Before winning the NFL MVP award Saturday night, Minnesota Vikings running back Adrian Peterson spent two weeks making the rounds with TV and radio outlets that wanted to get the 2,000-yard rusher on air.
The media blitz started last week in Hawaii at the Pro Bowl and continued this week in New Orleans, site of Saturday night’s NFL awards ceremony. Inevitably, the discussion always came around to Peterson’s qualifications for the MVP award. The Vikings superstar would respond, as he has for more than a month, that he deserved to win the honor for the first time in his six-year career.
Denver Broncos quarterback Peyton Manning, Peterson’s main competition for the award who finished second Saturday, playfully ribbed Peterson in Hawaii, saying the running back was lobbying for the MVP. In reality, Manning probably figured he simply didn’t need to promote himself.
When it comes to the MVP, quarterbacks have long held a built-in advantage: inertia. Before Peterson broke through Saturday night by getting 30 1/2 votes to Manning’s 19 1/2, QBs had won five straight and 10 of the past 12 MVPs.
So it would take something incomprehensible — like, well, maybe a running back racking up 2,097 rushing yards less than a year after ACL surgery and leading a passing-challenged team from a 3-13 record to the playoffs — to break the pattern, and that’s exactly what Peterson delivered.
He finished with the second-highest, single-season rushing total in NFL history, falling just eight yards short of Eric Dickerson’s record. It was the kind of season that had Peterson heading to the podium repeatedly Saturday night — Offensive Player of the Year, NFL.com Fantasy Player of the Year, FedEx Ground Player of the Year . . . Peterson tested that ACL time and again on the way up the stairs.
The 27-year-old didn’t just top the rest of the NFL’s rushers by more than 500 yards, he bettered his own best season – back then with the ACL God gave him — by more than 300 yards. In a QB-driven league, Peterson had a different idea of how to power an offense, but he knew even before he fell short of Dickerson’s record that he’d have to do some educating off the field to get folks to fully appreciate what he’d accomplished on it.
“Quarterbacks kind of get a little leeway at times,” Peterson said in December. “But the MVP goes to the best player. You’ve got to be able to evaluate different situations — who’s been performing the best — not just narrow it down to quarterbacks. That’s not right. If that’s the case, then you should make it a quarterback-only award.”
Manning, who made an incredible comeback himself this season, returning from multiple neck surgeries, is the NFL’s only four-time MVP. He transformed Denver’s offense from Tebow Time to the pass-first standard and led his team to the best regular-season record in the AFC. He was second in the NFL with a 105.8 quarterback rating, tied for first in completion rate at 68.6 percent and was third with 37 touchdown passes.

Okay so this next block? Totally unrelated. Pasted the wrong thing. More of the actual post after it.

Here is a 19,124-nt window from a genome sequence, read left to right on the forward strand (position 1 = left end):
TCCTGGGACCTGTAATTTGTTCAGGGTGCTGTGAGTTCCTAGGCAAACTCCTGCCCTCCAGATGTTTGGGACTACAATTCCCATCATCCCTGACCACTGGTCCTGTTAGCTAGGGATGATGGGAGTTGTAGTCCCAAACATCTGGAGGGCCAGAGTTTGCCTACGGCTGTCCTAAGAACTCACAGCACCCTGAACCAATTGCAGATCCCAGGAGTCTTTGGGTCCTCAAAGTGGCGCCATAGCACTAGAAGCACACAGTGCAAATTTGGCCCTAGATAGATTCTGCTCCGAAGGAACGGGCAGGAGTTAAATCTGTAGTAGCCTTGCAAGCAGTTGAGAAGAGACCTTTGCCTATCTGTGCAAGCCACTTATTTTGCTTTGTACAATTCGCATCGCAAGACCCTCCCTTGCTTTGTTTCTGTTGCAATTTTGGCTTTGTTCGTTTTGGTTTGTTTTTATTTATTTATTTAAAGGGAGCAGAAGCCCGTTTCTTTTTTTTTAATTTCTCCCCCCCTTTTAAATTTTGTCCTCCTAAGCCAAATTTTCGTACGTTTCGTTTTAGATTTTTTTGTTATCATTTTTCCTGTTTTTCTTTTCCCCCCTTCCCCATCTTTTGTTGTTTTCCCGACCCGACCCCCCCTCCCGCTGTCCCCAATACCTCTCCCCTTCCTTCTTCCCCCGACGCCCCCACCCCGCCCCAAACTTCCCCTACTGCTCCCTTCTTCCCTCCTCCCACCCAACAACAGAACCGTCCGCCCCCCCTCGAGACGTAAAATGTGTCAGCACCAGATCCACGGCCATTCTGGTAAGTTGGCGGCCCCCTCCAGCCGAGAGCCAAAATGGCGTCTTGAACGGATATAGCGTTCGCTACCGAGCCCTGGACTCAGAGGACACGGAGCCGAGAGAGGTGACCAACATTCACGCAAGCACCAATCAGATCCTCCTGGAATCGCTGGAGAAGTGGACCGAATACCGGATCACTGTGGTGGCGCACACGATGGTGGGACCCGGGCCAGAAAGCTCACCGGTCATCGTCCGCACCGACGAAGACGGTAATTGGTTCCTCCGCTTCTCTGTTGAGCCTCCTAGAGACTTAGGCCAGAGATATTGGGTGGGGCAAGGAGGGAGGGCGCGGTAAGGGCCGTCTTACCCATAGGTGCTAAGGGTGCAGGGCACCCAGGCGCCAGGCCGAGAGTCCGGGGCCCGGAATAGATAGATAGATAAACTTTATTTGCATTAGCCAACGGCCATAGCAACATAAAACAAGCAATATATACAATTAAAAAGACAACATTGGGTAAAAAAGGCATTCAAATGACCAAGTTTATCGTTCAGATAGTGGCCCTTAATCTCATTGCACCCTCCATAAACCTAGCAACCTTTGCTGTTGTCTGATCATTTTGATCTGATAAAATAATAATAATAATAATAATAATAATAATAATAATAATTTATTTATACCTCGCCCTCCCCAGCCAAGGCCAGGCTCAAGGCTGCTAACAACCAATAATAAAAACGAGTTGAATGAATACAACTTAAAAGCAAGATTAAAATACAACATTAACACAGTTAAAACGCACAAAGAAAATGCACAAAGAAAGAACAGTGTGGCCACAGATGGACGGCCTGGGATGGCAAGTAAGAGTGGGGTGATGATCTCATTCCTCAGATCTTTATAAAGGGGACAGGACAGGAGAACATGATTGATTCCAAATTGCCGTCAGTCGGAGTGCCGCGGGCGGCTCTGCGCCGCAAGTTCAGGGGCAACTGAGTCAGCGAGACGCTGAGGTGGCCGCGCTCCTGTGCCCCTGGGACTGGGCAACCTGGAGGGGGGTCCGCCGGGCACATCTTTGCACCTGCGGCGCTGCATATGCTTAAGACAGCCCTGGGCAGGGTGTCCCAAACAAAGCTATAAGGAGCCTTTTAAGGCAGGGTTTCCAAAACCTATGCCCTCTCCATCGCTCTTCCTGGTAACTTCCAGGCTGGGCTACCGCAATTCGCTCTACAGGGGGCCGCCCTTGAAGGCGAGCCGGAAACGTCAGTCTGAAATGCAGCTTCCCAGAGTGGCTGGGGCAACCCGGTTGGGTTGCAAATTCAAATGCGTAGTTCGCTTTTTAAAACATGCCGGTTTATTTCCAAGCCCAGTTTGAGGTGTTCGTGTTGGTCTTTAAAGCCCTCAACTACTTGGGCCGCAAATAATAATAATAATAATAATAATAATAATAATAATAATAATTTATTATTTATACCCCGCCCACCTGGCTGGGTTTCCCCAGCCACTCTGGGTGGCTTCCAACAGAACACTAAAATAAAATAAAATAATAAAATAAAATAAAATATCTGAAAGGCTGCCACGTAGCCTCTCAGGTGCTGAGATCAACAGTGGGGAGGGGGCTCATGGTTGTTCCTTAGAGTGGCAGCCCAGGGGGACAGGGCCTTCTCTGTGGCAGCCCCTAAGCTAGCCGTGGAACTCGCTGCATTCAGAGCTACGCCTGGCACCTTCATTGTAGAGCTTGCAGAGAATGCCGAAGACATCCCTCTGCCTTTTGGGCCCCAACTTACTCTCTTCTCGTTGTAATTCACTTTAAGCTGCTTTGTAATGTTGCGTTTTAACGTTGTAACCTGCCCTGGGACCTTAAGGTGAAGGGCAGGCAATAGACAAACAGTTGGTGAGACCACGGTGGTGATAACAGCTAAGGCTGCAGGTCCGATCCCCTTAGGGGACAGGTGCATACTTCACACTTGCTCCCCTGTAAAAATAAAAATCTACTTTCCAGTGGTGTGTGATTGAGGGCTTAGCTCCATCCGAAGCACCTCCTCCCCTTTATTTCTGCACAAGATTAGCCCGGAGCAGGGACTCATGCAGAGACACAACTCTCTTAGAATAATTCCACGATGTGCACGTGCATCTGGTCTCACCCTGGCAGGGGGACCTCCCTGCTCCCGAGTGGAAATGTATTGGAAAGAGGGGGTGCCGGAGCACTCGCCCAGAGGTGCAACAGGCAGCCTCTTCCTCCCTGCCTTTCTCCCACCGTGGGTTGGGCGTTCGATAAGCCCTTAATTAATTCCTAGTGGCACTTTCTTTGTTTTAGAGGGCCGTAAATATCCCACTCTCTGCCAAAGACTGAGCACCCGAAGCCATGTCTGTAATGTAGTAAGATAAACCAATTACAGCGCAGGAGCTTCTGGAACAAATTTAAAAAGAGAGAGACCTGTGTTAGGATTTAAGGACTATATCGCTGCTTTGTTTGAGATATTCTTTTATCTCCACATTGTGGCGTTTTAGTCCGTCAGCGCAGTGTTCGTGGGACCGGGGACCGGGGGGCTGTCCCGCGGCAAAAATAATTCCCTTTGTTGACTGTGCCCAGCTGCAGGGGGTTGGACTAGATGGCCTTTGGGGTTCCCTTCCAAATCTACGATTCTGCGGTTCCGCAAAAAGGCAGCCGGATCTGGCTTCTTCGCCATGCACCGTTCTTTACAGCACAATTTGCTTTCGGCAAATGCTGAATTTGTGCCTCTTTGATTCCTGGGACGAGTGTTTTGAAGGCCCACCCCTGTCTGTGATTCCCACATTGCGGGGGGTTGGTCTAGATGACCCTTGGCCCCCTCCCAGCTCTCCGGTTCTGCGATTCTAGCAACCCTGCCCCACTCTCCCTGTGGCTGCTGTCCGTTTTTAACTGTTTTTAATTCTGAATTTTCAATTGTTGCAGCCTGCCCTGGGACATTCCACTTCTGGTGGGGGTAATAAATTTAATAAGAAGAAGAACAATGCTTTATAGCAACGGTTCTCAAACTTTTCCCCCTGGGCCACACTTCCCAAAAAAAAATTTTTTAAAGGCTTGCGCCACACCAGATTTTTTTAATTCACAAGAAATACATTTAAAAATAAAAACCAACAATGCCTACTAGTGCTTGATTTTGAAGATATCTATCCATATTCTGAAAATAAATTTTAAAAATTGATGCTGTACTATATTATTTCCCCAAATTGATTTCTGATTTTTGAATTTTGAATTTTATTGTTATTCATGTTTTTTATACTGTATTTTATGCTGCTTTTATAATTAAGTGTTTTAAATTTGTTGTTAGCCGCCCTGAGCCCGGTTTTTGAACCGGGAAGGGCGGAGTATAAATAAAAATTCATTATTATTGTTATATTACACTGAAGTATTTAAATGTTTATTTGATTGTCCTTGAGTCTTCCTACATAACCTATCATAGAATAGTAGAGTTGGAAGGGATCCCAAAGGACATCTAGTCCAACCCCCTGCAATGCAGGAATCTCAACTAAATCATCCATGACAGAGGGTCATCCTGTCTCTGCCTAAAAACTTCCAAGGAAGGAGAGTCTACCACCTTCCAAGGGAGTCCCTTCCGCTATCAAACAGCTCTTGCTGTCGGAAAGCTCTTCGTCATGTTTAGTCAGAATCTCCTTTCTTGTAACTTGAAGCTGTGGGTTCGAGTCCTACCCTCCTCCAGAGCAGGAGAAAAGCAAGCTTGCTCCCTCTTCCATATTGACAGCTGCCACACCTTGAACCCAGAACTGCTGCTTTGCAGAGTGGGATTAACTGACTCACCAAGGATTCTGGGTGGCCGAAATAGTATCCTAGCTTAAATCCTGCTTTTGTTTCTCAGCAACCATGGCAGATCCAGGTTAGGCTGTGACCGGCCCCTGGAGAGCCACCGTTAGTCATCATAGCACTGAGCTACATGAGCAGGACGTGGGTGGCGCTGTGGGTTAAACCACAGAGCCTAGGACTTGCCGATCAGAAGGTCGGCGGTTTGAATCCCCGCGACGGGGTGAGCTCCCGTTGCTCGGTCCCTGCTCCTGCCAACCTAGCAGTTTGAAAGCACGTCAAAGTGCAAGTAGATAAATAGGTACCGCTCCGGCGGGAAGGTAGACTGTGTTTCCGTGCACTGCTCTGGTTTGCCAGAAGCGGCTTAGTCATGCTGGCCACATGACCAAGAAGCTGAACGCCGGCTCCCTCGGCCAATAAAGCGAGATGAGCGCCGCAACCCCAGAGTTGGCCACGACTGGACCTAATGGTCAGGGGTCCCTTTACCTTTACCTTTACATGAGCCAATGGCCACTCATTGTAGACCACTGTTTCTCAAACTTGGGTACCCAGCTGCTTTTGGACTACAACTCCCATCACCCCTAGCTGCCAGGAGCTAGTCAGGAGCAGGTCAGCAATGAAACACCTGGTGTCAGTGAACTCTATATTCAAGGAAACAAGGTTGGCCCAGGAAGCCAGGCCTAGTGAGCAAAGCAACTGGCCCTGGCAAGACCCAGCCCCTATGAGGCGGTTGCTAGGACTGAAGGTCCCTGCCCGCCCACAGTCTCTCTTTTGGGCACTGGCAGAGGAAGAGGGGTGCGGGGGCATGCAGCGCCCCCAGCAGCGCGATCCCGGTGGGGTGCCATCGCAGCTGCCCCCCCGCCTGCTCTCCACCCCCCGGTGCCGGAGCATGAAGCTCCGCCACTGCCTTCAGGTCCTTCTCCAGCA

Good numbers for sure — in the end Comeback Player of the Year numbers only — but Peterson’s season was historic while also bucking history by proving games can still be won with legs instead of arms.
It’s been a while since anyone acknowledged that. The last running back MVP was LaDanian Tomlinson in 2006. He had 2,323 yards from scrimmage and scored a single-season record 31 touchdowns. The year before, Shaun Alexander needed a then-record 28 touchdowns to win. Marshall Faulk, the 2000 winner, also had established the single-season touchdown mark at the time, going for 2,189 total yards and 81 receptions.
In NFL history, only three players have ever won the award at a position other than quarterback and running back: Vikings defensive tackle Alan Page in 1971, Washington Redskins kicker Mark Moseley in 1982 (really?) and New York Giants linebacker Lawrence Taylor in 1986. Since Taylor won, 20 quarterbacks have claimed at least a share of the MVP award, and running backs have been winning less and less.
Peterson broke through while all three of the quarterbacks to win the previous seven MVPs by QBs — Aaron Rodgers, Tom Brady and Manning — also had MVP-caliber seasons, but it’s fair to say Peterson topping 2,000 yards alone didn’t do the trick. Of the six previous 2,000-yard rushers, only three earned at least a share of the MVP award: Barry Sanders (2,053 yards in 1997), Terrell Davis (2,008 in 1998) and O.J. Simpson (2,003 in 1973). Even Dickerson was denied the honor in his record-breaking season, with the award going to Miami Dolphins QB Dan Marino.
“God willing, next year I’ll be accepting this award again so I can have two or three like Peyton,” Peterson joked Saturday night on the NFL honors show.
Manning has twice earned the award over a 2,000-yard rusher (Jamal Lewis in 2003 and Chris Johnson in 2009). So it was time to realize that when a handful of other quarterbacks had similar seasons to his and when Peterson stood so singularly among running backs, history didn’t have to repeat itself again and again and again.
This season was Peterson’s season, and for once it didn’t belong to the quarterback. If that bothers you, just wait 12 months because it’ll probably take 3,000 yards by a running back — Peterson or otherwise — to keep the award away from a QB again.